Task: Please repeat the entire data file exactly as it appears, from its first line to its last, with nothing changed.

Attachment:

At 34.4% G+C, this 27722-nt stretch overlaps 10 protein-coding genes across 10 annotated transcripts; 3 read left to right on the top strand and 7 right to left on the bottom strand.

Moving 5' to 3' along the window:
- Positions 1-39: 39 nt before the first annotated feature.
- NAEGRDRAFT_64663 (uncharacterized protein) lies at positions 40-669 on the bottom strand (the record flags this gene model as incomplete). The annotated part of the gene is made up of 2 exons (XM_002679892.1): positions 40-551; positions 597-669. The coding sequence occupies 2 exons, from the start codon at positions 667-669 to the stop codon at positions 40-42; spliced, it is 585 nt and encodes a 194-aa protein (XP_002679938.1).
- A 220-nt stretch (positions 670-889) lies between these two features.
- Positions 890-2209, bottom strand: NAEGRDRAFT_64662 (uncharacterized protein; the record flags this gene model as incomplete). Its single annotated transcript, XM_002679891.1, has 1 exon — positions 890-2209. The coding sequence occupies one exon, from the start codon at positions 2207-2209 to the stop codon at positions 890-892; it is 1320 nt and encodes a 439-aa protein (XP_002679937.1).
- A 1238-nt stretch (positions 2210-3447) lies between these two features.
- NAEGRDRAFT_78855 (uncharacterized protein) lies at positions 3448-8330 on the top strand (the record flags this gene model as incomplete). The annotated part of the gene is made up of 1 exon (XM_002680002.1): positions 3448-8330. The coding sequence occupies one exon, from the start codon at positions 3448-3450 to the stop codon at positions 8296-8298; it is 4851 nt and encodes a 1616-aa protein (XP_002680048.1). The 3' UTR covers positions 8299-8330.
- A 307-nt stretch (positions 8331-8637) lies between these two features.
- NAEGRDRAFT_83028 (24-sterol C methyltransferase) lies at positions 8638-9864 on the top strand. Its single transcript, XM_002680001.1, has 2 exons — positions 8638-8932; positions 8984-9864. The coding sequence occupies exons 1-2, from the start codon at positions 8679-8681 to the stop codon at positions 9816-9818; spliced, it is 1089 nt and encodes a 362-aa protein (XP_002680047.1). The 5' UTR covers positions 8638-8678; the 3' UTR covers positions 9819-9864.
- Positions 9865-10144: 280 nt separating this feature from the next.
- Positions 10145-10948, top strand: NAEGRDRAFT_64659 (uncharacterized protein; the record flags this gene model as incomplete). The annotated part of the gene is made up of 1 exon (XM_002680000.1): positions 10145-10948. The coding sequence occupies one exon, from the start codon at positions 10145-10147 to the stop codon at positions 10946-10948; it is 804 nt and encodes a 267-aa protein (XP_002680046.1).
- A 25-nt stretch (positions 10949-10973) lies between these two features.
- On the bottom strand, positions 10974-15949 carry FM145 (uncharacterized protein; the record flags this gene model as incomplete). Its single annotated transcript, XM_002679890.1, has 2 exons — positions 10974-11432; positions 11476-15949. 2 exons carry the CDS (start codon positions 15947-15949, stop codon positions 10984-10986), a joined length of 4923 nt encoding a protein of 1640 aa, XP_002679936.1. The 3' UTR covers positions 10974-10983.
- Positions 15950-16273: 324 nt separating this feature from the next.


At 34.4% G+C, this 27722-nt stretch overlaps 10 protein-coding genes across 10 annotated transcripts; 3 read left to right on the top strand and 7 right to left on the bottom strand.

Moving 5' to 3' along the window:
- Positions 1-39: 39 nt before the first annotated feature.
- NAEGRDRAFT_64663 (uncharacterized protein) lies at positions 40-669 on the bottom strand (the record flags this gene model as incomplete). The annotated part of the gene is made up of 2 exons (XM_002679892.1): positions 40-551; positions 597-669. The coding sequence occupies 2 exons, from the start codon at positions 667-669 to the stop codon at positions 40-42; spliced, it is 585 nt and encodes a 194-aa protein (XP_002679938.1).
- A 220-nt stretch (positions 670-889) lies between these two features.
- Positions 890-2209, bottom strand: NAEGRDRAFT_64662 (uncharacterized protein; the record flags this gene model as incomplete). Its single annotated transcript, XM_002679891.1, has 1 exon — positions 890-2209. The coding sequence occupies one exon, from the start codon at positions 2207-2209 to the stop codon at positions 890-892; it is 1320 nt and encodes a 439-aa protein (XP_002679937.1).
- A 1238-nt stretch (positions 2210-3447) lies between these two features.
- NAEGRDRAFT_78855 (uncharacterized protein) lies at positions 3448-8330 on the top strand (the record flags this gene model as incomplete). The annotated part of the gene is made up of 1 exon (XM_002680002.1): positions 3448-8330. The coding sequence occupies one exon, from the start codon at positions 3448-3450 to the stop codon at positions 8296-8298; it is 4851 nt and encodes a 1616-aa protein (XP_002680048.1). The 3' UTR covers positions 8299-8330.
- A 307-nt stretch (positions 8331-8637) lies between these two features.
- NAEGRDRAFT_83028 (24-sterol C methyltransferase) lies at positions 8638-9864 on the top strand. Its single transcript, XM_002680001.1, has 2 exons — positions 8638-8932; positions 8984-9864. The coding sequence occupies exons 1-2, from the start codon at positions 8679-8681 to the stop codon at positions 9816-9818; spliced, it is 1089 nt and encodes a 362-aa protein (XP_002680047.1). The 5' UTR covers positions 8638-8678; the 3' UTR covers positions 9819-9864.
- Positions 9865-10144: 280 nt separating this feature from the next.
- Positions 10145-10948, top strand: NAEGRDRAFT_64659 (uncharacterized protein; the record flags this gene model as incomplete). The annotated part of the gene is made up of 1 exon (XM_002680000.1): positions 10145-10948. The coding sequence occupies one exon, from the start codon at positions 10145-10147 to the stop codon at positions 10946-10948; it is 804 nt and encodes a 267-aa protein (XP_002680046.1).
- A 25-nt stretch (positions 10949-10973) lies between these two features.
- On the bottom strand, positions 10974-15949 carry FM145 (uncharacterized protein; the record flags this gene model as incomplete). Its single annotated transcript, XM_002679890.1, has 2 exons — positions 10974-11432; positions 11476-15949. 2 exons carry the CDS (start codon positions 15947-15949, stop codon positions 10984-10986), a joined length of 4923 nt encoding a protein of 1640 aa, XP_002679936.1. The 3' UTR covers positions 10974-10983.
- Positions 15950-16273: 324 nt separating this feature from the next.